Project manager, Steph West, recently visited Dr Lucy Wright's solo exhibition on the theme of 'Fluffy Morris' at Cecil Sharp House. Here she tells us more about the tradition and the show...
My first experience of ‘fluffy’ or ‘carnival’ Morris dancing was seeing it on a one of the dance talent show programmes on TV. I was amazed when they described themselves as Morris dancers; they looked just like cheerleaders and they were dancing to American pop music! I’d been involved in Morris dancing for nearly my entire life, but I’d never seen anything like that. I have to admit that at first I thought it was a joke and I’ve since heard a lot of people from the ‘traditional’ Morris teams express ridicule towards this form of Morris, or at least dismiss it as ‘not really traditional.’ Perhaps due to this attitude, Fluffy Morris has remained separate from the wider Morris community and is not well known outside its North West heartland.
However, it could be argued that Fluffy Morris is one of the few dance traditions that has maintained ties to its roots and to the community that originally instigated the dance form. It is a fascinating example of how a traditional expression can change and evolve over time. Rather than trying to recreate a past era, as most other traditional forms of dance attempt to do, Fluffy Morris has unconsciously adapted to incorporate contemporary fashions. However, underneath the sequins and the glitter, the origins of the North West Morris dance form can still be seen in the precise figures and incredibly neat polka step.
More recently the wider Morris community has taken notice of this style of Morris, with Platt Bridge Morris Dancers performing to great acclaim at the rebooted ‘Dancing England’ showcase earlier this year. The dance has also been the focus of an exhibition currently on display at Cecil Sharp House, where I was able to visit on a recent trip to London. ‘This Girl Can’ Morris Dance!: Girls’ Carnival Morris Dancing in the 21st Century by artist and ethnomusicologist Lucy Wright features contemporary photographic works, as well as a range of artefacts and archival photographs.
The photographs on display show Fluffy Morris in all its sparkly glory, demonstrating the preoccupation with appearance that has almost as much emphasis placed upon it as the dancing. Above all, Fluffy Morris is intensely competitive and the photographs that I found most intriguing were those that showed the End of Season results ceremony. In particular one photograph shows the Trophy display, a vast array of enormous shining trophies, which are apparently revealed to great fanfare and even indoor fireworks!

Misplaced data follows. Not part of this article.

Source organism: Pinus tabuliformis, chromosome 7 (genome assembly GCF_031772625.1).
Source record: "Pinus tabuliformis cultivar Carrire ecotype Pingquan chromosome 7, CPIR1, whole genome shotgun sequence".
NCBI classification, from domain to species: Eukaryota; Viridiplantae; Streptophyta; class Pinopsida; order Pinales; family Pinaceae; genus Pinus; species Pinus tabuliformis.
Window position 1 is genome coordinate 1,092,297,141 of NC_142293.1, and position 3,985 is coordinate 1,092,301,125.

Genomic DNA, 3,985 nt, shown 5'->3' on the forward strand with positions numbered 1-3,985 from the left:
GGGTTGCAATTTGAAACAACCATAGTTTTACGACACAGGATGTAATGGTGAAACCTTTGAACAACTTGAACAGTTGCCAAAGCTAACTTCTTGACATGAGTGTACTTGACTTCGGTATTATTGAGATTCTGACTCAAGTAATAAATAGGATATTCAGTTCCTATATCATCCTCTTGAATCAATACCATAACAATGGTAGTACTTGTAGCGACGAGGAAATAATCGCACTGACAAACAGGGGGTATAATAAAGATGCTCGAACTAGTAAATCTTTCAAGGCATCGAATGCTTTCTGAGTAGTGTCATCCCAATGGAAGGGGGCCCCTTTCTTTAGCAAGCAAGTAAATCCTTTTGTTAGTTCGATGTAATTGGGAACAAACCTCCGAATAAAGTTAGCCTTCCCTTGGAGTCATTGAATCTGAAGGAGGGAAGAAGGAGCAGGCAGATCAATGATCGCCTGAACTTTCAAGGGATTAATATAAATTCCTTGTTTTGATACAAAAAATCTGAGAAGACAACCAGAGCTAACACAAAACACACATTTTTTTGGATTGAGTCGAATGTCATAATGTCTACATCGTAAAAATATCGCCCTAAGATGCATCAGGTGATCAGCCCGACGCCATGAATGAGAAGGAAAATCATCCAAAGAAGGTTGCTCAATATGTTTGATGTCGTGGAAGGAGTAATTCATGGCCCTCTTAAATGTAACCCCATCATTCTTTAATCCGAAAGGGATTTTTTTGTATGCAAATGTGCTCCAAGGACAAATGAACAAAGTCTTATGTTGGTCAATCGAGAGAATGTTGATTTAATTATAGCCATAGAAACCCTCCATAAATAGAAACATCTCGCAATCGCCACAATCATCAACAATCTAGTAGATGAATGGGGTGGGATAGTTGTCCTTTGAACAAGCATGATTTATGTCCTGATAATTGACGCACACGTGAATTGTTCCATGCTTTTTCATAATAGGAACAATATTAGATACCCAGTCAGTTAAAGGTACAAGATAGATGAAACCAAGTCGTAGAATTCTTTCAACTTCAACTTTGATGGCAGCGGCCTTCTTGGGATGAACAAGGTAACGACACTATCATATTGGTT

Though my own tastes and personal experience of Morris dancing lead me to find it all somewhat kitsch, it is undeniable that the existence and history of Fluffy Morris helps to demonstrate the major role that women have played in the performance of Morris dancing in the North West of England. The use of the Sport England ‘This Girl Can’ campaign logo in the title of the exhibition subtly introduces this theme; and archival photographs, many taken from The Morris Ring Archive, show teams of girls, women and even mixed teams from as early as 1905. It makes me wonder if perhaps one reason why Fluffy Morris has been largely ignored by the broader Morris dancing community is because it challenges the widely held belief that women’s and mixed Morris is a recent phenomenon, and the hopefully less widely held belief that women should not participate in Morris dancing.
Visiting Lucy’s exhibition has been great food for thought when contemplating our own exhibition, which will similarly be made up of both new contemporary works and archival material. Yet, this is not the only similarity between the two. Both seek to explore traditional expressions that have their roots in the past, but are very much relevant and alive today; expressions that are continuing to change and evolve, sometimes even influencing and inspiring the creation of new traditions.
This Girl Can Morris Dance is on at Cecil Sharp House, London, until 30 July.